‘This operation is incredible'

Hurricane Charley devastated Arcadia, FL.

BY HEATHER MOYER | Arcadia, Fla. | August 19, 2004



"I remember my husband and I being glad that we had no damage, but then we said 'oh my, we have to help everyone else!"

—Karen Dakin


Piles of rubble sit where buildings once stood. Nearly every tree is on its side, with branches ripped from trunks and lodged in houses. Homes are missing roofs, walls, porches, and windows. Storm debris is everywhere.

Amidst the debris stands Trinity United Methodist Church, which suffered only minimal damages. Due to its fortune, it now serves as a major command center offering food, supplies, and support to the residents of this Florida town.

"We started off just handing out water, and it mushroomed from there," said David Harris, pastor of Trinity United Methodist Church. The church is so busy, Harris keeps looking for a place to stand to take it all in.

Out front, a line of people are gathered at the meal table where volunteers hand out hamburgers, baked beans, hot dogs, and cold water. Downstairs, a huge room of donated food and supplies is staffed by other volunteers. Residents can stop by to pick up what they need. Harris added that they even have construction crews out in the city helping people secure roofs and make sure people are at least in dry homes for the time being.

"This operation is incredible, it's amazing what the Lord can do," he said.

This Saturday the church is hosting a huge block party. Harris said they'll have music, food, and other fun to let residents just get away and have fun for a bit. That same day, some 80 more builders are expected to come in as well. They'll be sent out into the community as well to secure roofs and help where they can.

Harris said the damage around Arcadia is stunning. Trinity itself served as a shelter the night Charley came through, with about 80 people staying over. Many of the church's parishioners suffered significant home damage, yet a check around the halls of Trinity finds many of them lending a hand to their neighbors.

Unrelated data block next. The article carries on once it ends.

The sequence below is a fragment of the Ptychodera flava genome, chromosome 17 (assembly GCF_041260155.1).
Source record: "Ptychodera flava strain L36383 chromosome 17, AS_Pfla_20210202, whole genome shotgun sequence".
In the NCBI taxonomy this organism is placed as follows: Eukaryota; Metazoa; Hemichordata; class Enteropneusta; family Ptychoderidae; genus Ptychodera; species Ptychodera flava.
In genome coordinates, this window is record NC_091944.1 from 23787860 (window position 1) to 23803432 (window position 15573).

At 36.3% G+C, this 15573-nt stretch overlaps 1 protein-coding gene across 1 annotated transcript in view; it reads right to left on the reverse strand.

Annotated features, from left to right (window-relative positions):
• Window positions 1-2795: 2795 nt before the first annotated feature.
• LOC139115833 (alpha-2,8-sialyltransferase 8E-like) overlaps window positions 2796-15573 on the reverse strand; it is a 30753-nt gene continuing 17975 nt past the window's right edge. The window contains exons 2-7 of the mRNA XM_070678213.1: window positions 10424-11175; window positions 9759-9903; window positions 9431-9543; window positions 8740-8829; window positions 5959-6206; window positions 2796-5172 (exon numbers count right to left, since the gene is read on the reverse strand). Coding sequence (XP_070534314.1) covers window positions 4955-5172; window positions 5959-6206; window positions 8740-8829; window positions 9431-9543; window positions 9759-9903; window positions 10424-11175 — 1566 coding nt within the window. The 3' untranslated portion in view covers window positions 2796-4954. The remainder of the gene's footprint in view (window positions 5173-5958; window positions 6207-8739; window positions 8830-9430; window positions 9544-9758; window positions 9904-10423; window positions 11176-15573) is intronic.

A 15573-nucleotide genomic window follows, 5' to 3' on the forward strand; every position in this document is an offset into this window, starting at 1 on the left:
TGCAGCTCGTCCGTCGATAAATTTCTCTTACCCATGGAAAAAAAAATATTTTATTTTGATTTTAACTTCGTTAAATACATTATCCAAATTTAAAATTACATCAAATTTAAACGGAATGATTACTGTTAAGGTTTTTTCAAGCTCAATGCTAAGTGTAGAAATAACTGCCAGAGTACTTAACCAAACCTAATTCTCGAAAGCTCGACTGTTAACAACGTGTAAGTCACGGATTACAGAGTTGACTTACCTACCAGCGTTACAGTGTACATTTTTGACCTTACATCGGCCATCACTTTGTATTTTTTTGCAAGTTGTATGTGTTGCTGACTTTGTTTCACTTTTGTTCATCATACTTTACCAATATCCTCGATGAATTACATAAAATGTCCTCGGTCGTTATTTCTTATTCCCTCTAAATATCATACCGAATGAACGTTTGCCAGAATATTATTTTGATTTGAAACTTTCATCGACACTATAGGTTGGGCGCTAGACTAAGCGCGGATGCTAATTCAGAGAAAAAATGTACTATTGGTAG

That check also finds many a volunteer from surrounding communities. Karen Dakin is a nearby dairy farmer who's stopped into the church to offer her services. The hurricane spared her farm. "I remember my husband and I being glad that we had no damage, but then we said 'oh my gosh, we have to help everyone else!'" she explained.

Dakin said God took care of everything else. "God is providing - it's amazing," she said with a big smile. "Every need there is has been met so far."

Harris said Dakin is serving as part of team that's going out into Arcadia to give supplies to residents who cannot leave their homes. They're also targeting some of the more impoverished areas of the community. "A disaster accentuates that situation," he said.

Over in the food donations room, 17-year-old Victoria Wyas is moving boxes of cereal. A resident of Arcadia, she took shelter in the church when Hurricane Charley rolled into town. "It was pretty scary, the wind was blowing really hard," she said. "So many of the trailer parks were leveled."

Wyas said the generosity of volunteers amazed her as well. Pointing to all the food in the room, she explained. "All this food in here now is new today," she said. "We gave out a room-full already, and then more food keeps coming in. It's amazing."

Fellow volunteer Jane Warrelmann of Sarasota shared Wyas' feelings. "People are incredible. Everyone is putting their lives on hold to help," Warrelman said.